Introduction: bringing budgets together for coordinated care
England’s health and social care challenge is significant, and accelerating in complexity and intensity. The scale of the financial and delivery challenge is well documented, both within the NHS and local government. To meet the health challenges of the 21st century, health and social care systems will need to do things differently and use funds more effectively to deliver sustainable, person-centred, coordinated care at scale and pace.
A key element of the Better Care Fund programme has been the pooling of a proportion of budgets between health and social care organisations. The NHS Long Term Plan also provides a continued commitment towards supporting local approaches to health and social care budgets where councils and ccgs agree this makes sense.
This guide focuses on bringing budgets together and using them to develop coordinated care provision. It sets out tips, tools and practical examples of how resources can be aligned in a more effective way, enabling health and care areas to provide better person-centred and coordinated care. It covers:
- building trust and anchoring pooled budgets in a shared definition of outcomes
- agreeing joint budgets and risk share between commissioners
- payment models: developing the model with providers
- contracting models: awarding the contract and monitoring impact.
The guide is aimed at finance leads and strategic and operational leads across health and care organisations. It identifies opportunities for how resources can be aligned in a more effective way to provide integrated, person-centred care. It focuses on the budget elements outlined in the process for developing integrated models of care.
The process for developing integrated models of care
Bringing budgets together is complex and requires strong system leadership and management. A good starting point is to build a clear common purpose about the outcomes providers are trying to achieve for their local population, and how they want to reshape services to meet them.
Many areas have developed a narrative about ‘Mrs Smith’, ‘Mary’ or ‘Joe Bloggs’ – narratives that express this in practical terms and help to build a shared understanding among staff, stakeholders and the public. Another essential element is robust governance with clarity around risk and rewards, decision-making and accountability. This needs to be strengthened by shared leadership at political and executive levels, and underpinned by a shared definition of what success looks like and how it should be measured. These themes are covered in more depth in other How to… guides in the series.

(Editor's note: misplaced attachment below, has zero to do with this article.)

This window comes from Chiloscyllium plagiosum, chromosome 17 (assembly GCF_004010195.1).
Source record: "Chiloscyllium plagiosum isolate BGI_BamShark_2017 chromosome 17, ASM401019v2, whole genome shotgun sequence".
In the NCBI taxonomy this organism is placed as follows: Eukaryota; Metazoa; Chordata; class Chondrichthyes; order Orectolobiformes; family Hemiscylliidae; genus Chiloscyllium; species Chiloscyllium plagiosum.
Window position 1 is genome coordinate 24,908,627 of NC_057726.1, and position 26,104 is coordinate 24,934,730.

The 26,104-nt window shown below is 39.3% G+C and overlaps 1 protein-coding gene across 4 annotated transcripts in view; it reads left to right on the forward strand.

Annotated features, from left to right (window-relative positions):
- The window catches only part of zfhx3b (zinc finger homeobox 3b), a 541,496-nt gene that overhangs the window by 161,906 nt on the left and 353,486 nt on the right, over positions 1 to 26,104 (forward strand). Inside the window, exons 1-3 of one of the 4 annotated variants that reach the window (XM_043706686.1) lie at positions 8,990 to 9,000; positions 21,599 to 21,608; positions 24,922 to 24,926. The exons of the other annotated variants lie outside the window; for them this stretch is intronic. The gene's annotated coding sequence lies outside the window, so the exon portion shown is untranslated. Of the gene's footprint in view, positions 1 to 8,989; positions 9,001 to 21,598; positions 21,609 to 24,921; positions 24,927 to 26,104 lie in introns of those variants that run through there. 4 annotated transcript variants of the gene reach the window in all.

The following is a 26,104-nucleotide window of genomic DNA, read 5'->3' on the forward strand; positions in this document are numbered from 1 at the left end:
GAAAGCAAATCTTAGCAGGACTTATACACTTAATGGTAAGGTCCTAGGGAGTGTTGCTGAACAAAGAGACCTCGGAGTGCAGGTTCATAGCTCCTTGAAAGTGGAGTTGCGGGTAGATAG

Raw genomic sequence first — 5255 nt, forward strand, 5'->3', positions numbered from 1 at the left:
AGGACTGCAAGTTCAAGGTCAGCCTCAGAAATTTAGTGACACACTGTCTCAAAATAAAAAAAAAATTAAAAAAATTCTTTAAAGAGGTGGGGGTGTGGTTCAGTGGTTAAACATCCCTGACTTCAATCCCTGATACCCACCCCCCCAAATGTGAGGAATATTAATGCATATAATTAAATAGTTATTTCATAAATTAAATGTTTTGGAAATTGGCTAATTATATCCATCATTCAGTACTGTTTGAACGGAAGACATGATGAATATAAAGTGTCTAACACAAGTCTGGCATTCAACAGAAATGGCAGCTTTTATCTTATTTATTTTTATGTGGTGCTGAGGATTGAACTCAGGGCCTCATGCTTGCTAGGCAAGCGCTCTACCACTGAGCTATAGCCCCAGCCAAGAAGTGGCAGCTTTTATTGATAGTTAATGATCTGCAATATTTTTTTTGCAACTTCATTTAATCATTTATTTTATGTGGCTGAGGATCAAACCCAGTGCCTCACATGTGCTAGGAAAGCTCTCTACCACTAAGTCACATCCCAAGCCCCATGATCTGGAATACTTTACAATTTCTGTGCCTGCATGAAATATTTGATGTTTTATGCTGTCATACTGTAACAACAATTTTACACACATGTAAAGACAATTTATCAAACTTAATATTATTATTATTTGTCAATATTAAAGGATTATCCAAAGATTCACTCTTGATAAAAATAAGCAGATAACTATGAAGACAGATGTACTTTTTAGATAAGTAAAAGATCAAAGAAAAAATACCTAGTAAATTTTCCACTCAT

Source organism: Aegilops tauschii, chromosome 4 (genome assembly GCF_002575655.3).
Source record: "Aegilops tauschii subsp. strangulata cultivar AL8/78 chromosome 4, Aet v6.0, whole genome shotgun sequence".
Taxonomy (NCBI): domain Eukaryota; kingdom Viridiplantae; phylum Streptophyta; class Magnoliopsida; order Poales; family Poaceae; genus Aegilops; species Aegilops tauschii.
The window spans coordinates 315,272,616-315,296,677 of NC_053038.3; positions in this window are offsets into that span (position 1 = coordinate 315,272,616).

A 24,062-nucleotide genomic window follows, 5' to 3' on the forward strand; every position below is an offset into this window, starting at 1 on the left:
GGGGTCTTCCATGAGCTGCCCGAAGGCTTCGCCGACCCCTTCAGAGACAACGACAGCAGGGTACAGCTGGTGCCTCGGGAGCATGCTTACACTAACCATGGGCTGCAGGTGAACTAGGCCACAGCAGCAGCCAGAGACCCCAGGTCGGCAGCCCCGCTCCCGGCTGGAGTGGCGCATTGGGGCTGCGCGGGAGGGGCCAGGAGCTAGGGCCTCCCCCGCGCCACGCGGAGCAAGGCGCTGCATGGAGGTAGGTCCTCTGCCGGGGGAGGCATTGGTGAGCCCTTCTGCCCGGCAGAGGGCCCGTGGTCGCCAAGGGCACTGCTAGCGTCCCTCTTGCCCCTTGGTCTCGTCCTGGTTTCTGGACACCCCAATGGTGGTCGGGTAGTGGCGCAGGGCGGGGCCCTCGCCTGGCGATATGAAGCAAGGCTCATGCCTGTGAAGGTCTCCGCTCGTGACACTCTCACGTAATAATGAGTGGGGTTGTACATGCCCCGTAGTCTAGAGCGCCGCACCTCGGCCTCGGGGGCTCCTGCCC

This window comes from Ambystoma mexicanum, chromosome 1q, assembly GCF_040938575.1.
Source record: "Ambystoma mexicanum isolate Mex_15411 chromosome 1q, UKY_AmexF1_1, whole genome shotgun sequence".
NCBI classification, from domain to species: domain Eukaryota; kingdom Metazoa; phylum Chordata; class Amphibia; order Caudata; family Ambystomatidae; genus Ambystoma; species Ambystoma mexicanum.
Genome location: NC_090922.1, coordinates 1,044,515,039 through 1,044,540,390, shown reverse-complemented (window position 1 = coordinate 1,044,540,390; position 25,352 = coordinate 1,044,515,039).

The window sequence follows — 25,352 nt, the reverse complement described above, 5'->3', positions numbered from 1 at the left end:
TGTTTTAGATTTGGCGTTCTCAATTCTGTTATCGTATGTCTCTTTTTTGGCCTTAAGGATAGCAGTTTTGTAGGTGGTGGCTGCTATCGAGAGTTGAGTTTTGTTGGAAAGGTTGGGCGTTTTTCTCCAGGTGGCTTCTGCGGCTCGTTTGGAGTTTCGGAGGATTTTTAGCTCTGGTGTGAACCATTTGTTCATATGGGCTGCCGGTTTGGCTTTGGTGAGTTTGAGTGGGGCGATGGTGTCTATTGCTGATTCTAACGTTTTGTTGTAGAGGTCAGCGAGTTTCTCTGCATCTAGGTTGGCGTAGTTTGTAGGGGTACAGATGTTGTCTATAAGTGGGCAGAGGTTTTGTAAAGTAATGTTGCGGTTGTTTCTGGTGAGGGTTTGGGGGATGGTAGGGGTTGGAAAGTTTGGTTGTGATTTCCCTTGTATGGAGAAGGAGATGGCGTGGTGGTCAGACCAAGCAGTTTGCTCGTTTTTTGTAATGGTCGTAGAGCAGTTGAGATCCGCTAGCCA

More of us are living longer with more complex physical and mental health care and support needs, so there is an increasing need for person-centred coordinated care. This extra demand for care will only be affordable if we share resources across organisational boundaries.Richard Humphries, Former Assistant Director, Policy, The King’s Fund
- Develop a shared vision of change.
- Clearly define outcomes and objectives.
- Build a business case for change.
- Form close relationships across the system.
- Define pooled budgets for the population.
- Agree how risk will be shared between commissioners.
- Document changes in joint funding agreements.
- Agree contractual models and financial mechanisms.
- Develop new models of care, working with patients, people who use services and carers.
- Develop GP and provider networks.
- Agree how investment and risk is shared through payment and contracting models
- Use capitation allocation to cover service user care
- Measure outcomes and evaluate progress (Also see How to… understand and measure impact guide.)
- Work with partners and other stakeholders to build a shared vision, with a shared narrative for change.
- Build a business case with evidence of the as-is situation and clear articulation of the changes required, with cost and benefit assessment and a realistic plan for benefit realisation.
- Clarify accountabilities and agree arrangements for risk–benefit sharing. The joint funding agreement should have clear documentation of the aims and outcomes, governance arrangements, respective contributions from partners, expected benefits and benefits share, risks to benefit realisation and how they will be managed.
- Trial and test a range of payment and contract models, building on learning and evidence from within the area and elsewhere.
- Review performance on a regular basis and assess progress against the planned changes. Build in review processes to review risks and agree mitigating actions where required.